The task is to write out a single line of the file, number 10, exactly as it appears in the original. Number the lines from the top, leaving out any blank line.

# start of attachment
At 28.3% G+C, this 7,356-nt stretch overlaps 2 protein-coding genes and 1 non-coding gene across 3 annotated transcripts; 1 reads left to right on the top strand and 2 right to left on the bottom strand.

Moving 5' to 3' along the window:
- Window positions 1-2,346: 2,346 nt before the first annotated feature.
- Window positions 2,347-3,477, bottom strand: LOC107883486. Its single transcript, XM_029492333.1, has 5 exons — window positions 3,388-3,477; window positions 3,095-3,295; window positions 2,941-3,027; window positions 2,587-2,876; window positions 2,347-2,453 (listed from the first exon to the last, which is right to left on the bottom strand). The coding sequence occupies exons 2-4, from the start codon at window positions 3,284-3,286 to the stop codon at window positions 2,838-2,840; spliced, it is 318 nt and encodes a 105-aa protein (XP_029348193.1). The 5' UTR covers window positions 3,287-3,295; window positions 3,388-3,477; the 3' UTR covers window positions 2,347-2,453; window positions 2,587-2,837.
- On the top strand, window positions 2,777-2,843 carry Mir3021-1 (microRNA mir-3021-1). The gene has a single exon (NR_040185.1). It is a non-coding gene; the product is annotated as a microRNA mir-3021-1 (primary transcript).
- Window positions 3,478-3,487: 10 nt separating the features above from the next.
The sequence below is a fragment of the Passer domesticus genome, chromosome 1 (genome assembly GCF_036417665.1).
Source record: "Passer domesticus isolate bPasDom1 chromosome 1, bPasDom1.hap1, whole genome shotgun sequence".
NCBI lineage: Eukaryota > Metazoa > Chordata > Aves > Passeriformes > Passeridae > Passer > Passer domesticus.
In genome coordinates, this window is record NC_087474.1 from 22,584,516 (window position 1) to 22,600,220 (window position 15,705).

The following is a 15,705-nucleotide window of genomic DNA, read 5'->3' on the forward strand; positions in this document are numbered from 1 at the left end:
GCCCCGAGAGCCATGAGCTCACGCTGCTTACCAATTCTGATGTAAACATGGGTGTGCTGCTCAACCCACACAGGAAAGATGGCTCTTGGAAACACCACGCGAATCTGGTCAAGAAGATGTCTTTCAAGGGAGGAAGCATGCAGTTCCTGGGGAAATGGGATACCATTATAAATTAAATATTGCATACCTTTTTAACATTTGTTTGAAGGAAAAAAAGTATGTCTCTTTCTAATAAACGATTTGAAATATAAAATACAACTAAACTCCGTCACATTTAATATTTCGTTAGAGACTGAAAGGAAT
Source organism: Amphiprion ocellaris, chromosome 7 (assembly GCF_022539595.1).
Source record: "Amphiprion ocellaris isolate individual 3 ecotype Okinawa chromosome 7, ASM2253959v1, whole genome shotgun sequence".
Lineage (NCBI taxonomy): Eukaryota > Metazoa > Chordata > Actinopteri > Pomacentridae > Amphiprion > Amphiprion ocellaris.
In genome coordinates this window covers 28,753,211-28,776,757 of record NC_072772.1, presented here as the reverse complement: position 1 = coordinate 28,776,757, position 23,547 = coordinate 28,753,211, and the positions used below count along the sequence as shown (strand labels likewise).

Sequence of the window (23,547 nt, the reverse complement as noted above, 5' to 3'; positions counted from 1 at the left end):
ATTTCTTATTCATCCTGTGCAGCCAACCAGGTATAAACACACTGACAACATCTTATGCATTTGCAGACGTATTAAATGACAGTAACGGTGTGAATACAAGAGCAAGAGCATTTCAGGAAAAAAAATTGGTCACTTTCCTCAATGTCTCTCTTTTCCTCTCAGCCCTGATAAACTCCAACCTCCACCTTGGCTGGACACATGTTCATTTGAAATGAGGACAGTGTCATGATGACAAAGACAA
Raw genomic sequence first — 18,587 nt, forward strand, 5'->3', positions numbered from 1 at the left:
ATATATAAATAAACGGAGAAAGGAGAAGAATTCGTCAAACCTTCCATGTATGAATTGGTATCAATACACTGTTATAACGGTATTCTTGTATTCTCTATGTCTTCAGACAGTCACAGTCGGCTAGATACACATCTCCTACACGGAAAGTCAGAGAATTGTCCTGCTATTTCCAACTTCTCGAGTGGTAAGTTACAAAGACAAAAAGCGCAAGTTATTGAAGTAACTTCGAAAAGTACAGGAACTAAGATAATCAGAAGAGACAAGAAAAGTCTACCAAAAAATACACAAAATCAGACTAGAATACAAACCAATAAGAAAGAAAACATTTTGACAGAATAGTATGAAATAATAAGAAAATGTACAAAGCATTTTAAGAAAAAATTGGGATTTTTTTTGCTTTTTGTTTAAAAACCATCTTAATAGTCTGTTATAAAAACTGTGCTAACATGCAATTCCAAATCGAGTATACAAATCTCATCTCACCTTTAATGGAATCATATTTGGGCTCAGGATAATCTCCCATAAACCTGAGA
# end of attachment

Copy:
In genome coordinates, this window is record NC_087474.1 from 22,584,516 (window position 1) to 22,600,220 (window position 15,705).